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Nowadays, I see that photovoltaic systems have Low-voltage-ride-through capabilities. So in case of a fault, when the voltage is decreased, they remain connected to the grid and provide reactive power in order to support the voltage. In order to do so, they decrease the active power that they inject.

Low voltage distribution grids are mostly resistive. So, voltage regulation is more effective by injecting active power rather than reactive (R/X >1) So, why we inject reactive power?

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If you look into this draft: P1547/D7.2, Nov 2017 - IEEE Draft Standard for Interconnection and Interoperability of Distributed Energy Resources with Associated Electric Power Systems Interfaces, you will notice on section 5.4.1 that "Category B DER shall, as specified in Table 6, provide a voltage regulation capability by changes of active power." So I guess the answer to your question is that the industry is still adapting to this new control paradigm.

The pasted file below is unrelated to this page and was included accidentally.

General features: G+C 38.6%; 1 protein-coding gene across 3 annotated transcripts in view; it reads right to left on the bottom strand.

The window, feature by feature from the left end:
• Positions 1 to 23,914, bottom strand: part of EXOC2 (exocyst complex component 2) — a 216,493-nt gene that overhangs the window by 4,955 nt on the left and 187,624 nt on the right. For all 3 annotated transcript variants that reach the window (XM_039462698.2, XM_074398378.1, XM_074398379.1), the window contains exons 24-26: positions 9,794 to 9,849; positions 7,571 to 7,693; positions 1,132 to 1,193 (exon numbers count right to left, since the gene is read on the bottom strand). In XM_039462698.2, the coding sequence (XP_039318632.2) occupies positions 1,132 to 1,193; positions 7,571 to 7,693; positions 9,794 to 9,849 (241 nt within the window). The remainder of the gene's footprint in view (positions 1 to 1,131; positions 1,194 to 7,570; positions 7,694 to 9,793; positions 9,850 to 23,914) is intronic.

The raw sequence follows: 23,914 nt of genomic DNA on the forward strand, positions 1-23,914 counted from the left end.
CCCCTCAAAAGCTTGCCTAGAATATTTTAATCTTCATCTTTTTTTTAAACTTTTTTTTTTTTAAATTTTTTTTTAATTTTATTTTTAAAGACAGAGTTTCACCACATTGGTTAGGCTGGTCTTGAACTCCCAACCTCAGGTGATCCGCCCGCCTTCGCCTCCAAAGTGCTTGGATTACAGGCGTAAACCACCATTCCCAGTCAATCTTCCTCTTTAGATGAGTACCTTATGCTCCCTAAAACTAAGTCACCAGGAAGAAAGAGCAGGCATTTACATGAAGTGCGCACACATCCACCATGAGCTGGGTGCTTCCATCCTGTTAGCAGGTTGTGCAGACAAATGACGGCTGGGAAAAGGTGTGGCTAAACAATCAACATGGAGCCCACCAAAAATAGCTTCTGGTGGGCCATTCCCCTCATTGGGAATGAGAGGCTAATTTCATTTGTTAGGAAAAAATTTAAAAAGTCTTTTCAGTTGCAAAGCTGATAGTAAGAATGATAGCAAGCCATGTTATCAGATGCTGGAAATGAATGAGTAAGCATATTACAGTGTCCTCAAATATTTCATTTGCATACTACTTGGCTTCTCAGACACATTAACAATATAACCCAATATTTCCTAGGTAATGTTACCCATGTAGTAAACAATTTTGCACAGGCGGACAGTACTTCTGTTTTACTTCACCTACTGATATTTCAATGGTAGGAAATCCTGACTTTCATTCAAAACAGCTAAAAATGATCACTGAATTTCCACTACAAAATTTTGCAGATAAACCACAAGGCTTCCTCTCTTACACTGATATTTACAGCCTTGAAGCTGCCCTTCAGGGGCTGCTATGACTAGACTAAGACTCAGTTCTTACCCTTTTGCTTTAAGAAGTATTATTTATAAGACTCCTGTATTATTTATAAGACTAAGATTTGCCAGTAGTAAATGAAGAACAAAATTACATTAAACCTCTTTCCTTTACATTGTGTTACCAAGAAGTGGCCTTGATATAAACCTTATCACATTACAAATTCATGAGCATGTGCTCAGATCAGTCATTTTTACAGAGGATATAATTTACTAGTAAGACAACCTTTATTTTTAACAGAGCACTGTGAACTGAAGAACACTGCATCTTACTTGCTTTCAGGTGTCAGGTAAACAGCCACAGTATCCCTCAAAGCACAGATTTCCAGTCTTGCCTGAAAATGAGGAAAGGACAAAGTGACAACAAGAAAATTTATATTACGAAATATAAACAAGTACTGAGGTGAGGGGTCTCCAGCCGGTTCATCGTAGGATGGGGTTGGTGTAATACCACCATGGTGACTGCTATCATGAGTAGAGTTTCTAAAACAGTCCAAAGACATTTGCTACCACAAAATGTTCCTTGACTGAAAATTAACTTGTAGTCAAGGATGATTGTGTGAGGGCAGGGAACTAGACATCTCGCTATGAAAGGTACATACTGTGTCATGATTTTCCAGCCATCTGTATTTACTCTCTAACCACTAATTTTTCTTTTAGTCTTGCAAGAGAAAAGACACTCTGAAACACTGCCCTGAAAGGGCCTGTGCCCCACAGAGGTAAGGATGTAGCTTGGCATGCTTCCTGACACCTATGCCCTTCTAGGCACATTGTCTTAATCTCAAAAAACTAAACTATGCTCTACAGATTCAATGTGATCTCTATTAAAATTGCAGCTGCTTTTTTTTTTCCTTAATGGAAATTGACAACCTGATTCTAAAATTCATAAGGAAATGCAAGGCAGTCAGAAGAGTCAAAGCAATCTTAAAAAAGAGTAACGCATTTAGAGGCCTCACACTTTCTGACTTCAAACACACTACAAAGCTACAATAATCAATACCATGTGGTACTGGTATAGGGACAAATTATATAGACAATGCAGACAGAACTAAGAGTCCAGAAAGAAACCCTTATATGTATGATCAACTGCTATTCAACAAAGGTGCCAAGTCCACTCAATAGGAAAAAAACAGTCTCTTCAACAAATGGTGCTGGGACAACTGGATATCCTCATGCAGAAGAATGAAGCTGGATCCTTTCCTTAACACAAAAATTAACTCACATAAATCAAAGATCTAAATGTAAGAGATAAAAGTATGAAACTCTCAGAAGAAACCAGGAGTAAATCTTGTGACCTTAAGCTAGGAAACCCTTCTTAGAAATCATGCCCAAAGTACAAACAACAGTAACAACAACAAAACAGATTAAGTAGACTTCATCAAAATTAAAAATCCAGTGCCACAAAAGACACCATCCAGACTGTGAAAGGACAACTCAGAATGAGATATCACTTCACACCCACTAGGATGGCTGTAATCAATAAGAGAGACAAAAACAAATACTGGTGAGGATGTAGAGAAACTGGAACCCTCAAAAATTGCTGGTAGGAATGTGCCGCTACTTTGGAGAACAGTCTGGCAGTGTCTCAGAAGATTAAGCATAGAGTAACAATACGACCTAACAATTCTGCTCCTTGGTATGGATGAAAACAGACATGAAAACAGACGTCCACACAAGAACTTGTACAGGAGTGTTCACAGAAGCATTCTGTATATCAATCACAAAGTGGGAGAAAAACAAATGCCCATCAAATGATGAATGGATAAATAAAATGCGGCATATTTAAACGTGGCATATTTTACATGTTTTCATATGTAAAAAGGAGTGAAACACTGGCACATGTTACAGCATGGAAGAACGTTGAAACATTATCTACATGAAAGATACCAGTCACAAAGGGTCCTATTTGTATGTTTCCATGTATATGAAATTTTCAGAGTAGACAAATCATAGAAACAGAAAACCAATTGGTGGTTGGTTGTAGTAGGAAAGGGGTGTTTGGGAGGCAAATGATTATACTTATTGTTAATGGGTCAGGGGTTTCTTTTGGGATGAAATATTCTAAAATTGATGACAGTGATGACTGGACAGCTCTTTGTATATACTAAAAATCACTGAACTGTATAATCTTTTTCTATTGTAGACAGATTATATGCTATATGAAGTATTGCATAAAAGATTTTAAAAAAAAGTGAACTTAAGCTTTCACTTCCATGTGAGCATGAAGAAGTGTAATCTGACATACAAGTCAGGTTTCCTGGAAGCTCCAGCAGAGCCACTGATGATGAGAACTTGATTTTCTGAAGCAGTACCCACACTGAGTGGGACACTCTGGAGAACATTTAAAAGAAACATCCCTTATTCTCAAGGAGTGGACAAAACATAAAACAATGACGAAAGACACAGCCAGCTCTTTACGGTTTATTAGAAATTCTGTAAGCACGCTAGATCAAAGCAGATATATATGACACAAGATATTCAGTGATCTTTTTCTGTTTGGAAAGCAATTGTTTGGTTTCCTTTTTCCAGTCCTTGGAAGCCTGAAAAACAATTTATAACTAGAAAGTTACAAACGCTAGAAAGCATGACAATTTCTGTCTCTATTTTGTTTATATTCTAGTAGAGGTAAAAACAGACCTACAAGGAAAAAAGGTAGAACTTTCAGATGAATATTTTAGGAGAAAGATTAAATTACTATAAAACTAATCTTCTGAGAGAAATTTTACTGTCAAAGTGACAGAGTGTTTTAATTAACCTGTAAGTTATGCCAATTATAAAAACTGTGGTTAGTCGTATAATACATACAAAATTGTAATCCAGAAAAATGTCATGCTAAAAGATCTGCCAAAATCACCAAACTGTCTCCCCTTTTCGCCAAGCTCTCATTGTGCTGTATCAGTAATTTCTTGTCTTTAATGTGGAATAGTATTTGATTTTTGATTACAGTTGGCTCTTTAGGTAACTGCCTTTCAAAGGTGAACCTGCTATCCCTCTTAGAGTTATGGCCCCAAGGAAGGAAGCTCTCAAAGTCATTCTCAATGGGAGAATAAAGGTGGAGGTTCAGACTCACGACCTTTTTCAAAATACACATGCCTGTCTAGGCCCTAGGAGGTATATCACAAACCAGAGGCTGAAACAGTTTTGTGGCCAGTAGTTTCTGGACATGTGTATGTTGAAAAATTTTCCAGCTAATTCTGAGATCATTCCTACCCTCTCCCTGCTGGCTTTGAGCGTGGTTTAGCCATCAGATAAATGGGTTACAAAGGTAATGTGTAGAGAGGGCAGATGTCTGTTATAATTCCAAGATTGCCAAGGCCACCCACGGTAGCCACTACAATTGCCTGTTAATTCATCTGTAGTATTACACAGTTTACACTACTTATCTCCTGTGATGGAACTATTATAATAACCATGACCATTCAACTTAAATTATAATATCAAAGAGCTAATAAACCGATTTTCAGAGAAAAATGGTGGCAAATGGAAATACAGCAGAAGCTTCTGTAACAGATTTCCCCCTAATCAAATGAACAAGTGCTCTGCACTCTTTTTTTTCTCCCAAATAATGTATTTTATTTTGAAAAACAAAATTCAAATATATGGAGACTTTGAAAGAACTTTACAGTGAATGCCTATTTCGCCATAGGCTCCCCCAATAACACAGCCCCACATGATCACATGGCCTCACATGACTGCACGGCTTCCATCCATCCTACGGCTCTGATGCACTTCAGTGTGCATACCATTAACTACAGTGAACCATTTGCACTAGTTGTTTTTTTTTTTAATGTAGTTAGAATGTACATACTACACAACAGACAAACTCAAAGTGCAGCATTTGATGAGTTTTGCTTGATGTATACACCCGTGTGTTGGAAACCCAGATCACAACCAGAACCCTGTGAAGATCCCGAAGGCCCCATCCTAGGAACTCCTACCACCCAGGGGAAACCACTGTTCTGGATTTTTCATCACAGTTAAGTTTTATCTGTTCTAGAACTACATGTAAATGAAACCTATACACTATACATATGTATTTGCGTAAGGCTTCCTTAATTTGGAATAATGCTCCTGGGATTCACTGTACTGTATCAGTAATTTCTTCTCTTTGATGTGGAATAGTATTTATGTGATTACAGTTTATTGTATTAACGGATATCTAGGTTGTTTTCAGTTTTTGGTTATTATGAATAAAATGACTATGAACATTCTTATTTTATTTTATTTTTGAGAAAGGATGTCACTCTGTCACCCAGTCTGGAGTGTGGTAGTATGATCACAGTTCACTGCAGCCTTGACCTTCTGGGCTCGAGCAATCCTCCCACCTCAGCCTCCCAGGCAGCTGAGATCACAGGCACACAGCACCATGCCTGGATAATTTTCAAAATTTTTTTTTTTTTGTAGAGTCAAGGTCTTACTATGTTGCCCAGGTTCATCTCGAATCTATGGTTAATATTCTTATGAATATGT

Here is a paper that considers active-power-based voltage control: Autonomous Inverter Voltage Regulation in a Low Voltage Distribution Network

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